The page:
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|Title:||Vision impairment and major causes of vision loss impacts on vision-specific functioning independent of socioeconomic factors|
|Authors:||Chiang, P.P.C. |
|Citation:||Chiang, P.P.C., Zheng, Y., Wong, T.Y., Lamoureux, E.L. (2013-02). Vision impairment and major causes of vision loss impacts on vision-specific functioning independent of socioeconomic factors. Ophthalmology 120 (2) : 415-422. ScholarBank@NUS Repository. https://doi.org/10.1016/j.ophtha.2012.07.077|
|Abstract:||Purpose: To quantify the eye disease-specific impact of unilateral and bilateral vision impairment (VI) on vision-specific functioning (VF). Design: The Singapore Indian Eye population-based study. Participants: Ethnic Indians older than 40 years of age living in Singapore. Methods: Participants underwent standardized ophthalmic assessments for VI and blindness, defined using presenting visual acuity (United States definition). Sociodemographic data were recorded using a standardized questionnaire. Rasch analysis was used to validate the Visual Function Index 11 and to determine its psychometric properties. The major causes of VI (i.e., cataract, refractive error, age-related macular degeneration, diabetic retinopathy [DR], and glaucoma) were determined by ophthalmologists on examination. Multivariate linear regression analysis was performed to assess the impact of VI on the overall VF Rasch score. Main Outcome Measures: Vision-specific functioning. Results: Three thousand three hundred ninety-six persons were analyzed. Participants with VI had a systematic reduction in VF score compared with those with normal vision in both eyes, ranging from -11.2% normal vision in one eye and low vision in the other eye (95% confidence interval [CI], -12.2% to -10.3%; P<0.001), to -12.7% blindness in one eye and normal vision in the other eye (CI, -15.1% to -10.4%; P<0.001), to -19.4% low vision in both eyes (CI, -20.8% to -18.1%; P<0.001), to -52.9% blindness in one eye and low vision in other eye (CI, -55.3% to -50.4%; P<0.001), to -77.2% blindness in both eyes (CI, -82.4% to 72.0%; P<0.001). The impact of VI on VF score varied across different major causes of vision loss, regardless of socioeconomic factors. Vision impairment attributed to cataract in one or both eyes had a significant decrease in VF score by 17.7% and 22.3%, respectively, compared with those with normal vision in both eyes (P<0.001). The impact of unilateral and bilateral VI on VF score was greater in participants with glaucoma (32.2% in unilateral cases and 35.9% in bilateral cases; P<0.001) and DR (29.4% in unilateral cases and 33.3% in bilateral cases; P<0.001). Conclusions: Vision impairment and major age-related eye diseases such as cataract, DR, and glaucoma are associated significantly with worse deterioration in VF, regardless of education level, literacy adequacy, or immigration pattern. Glaucoma and DR seemed to have a greater negative impact on VF score compared with cataract. This study highlights the importance of disease-specific interventions in reducing the adverse impact of VI on daily activities. Financial Disclosure(s): The author(s) have no proprietary or commercial interest in any materials discussed in this article. © 2013 American Academy of Ophthalmology.|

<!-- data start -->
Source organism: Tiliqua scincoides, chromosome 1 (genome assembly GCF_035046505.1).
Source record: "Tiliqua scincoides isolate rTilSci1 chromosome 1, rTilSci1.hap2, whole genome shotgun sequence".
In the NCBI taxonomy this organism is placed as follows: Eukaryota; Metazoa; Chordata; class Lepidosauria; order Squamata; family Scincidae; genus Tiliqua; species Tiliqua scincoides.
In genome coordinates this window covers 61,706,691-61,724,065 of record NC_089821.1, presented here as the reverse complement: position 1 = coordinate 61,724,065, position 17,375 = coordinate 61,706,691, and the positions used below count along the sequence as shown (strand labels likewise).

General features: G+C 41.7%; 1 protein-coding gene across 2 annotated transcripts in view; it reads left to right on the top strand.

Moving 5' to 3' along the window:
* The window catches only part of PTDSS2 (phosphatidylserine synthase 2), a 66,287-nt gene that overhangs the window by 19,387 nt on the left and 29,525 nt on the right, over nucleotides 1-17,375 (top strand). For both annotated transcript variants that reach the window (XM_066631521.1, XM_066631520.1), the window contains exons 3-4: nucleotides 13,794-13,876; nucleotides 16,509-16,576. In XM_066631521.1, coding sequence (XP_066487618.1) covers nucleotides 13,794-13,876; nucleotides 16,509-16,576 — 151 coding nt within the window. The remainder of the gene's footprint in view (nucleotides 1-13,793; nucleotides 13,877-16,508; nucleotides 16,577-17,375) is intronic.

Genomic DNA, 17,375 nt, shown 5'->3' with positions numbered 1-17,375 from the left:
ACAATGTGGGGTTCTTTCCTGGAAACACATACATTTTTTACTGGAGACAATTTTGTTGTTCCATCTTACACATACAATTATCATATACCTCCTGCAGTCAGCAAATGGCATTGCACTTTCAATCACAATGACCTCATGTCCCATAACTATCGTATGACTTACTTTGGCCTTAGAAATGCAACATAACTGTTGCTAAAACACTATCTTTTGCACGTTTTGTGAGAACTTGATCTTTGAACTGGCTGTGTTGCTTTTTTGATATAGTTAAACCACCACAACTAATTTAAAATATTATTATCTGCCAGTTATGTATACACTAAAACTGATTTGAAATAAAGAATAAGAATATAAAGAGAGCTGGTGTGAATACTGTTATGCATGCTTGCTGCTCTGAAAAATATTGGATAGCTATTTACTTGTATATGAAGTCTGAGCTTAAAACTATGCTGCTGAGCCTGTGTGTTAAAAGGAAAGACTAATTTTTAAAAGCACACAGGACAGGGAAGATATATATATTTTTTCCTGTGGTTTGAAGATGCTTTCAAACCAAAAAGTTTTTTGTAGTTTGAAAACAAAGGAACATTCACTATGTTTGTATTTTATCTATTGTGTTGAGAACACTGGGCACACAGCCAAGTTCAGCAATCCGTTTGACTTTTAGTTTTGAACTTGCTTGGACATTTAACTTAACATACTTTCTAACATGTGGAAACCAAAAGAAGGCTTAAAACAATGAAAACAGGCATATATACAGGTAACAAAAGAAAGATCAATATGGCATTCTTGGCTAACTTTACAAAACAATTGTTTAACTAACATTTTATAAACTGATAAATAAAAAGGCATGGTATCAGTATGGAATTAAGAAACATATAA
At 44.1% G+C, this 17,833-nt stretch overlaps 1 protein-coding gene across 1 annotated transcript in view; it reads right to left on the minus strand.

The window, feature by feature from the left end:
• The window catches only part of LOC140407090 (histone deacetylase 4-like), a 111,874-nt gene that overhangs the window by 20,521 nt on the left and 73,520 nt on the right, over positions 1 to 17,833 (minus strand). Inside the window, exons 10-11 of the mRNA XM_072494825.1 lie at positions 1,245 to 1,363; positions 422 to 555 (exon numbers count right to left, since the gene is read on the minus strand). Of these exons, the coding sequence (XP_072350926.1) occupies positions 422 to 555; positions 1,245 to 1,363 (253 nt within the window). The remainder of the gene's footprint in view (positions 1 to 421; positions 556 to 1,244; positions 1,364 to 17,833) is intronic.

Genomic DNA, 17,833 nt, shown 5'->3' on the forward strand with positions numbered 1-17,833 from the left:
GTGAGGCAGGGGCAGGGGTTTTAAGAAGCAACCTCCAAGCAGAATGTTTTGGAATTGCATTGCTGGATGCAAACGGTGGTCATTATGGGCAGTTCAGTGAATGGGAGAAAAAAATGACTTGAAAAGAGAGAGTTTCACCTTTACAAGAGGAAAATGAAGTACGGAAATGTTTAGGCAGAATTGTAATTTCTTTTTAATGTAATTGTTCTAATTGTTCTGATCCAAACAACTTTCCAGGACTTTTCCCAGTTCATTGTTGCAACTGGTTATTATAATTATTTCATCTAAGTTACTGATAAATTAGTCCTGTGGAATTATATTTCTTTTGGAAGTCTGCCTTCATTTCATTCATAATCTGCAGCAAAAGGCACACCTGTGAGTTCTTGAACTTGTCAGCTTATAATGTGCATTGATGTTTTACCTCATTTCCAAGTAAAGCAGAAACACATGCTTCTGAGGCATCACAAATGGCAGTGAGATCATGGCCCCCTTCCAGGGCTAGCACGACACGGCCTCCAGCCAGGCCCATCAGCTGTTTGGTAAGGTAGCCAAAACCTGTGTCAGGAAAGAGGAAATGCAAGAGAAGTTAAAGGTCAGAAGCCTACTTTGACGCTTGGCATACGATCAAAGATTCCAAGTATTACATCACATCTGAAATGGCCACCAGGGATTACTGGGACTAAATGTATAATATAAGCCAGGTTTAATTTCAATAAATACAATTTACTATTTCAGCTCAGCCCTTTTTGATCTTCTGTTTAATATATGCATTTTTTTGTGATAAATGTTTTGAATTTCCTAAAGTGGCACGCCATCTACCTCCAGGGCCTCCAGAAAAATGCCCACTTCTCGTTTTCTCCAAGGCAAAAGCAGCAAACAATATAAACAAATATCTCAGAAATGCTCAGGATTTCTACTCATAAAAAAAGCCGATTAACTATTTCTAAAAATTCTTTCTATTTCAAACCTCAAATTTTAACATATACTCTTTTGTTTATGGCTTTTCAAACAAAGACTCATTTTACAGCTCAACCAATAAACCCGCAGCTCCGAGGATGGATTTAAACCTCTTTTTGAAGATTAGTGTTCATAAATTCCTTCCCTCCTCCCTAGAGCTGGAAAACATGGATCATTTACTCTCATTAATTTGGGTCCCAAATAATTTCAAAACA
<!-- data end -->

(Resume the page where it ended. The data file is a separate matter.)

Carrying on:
|Appears in Collections:||Staff Publications|
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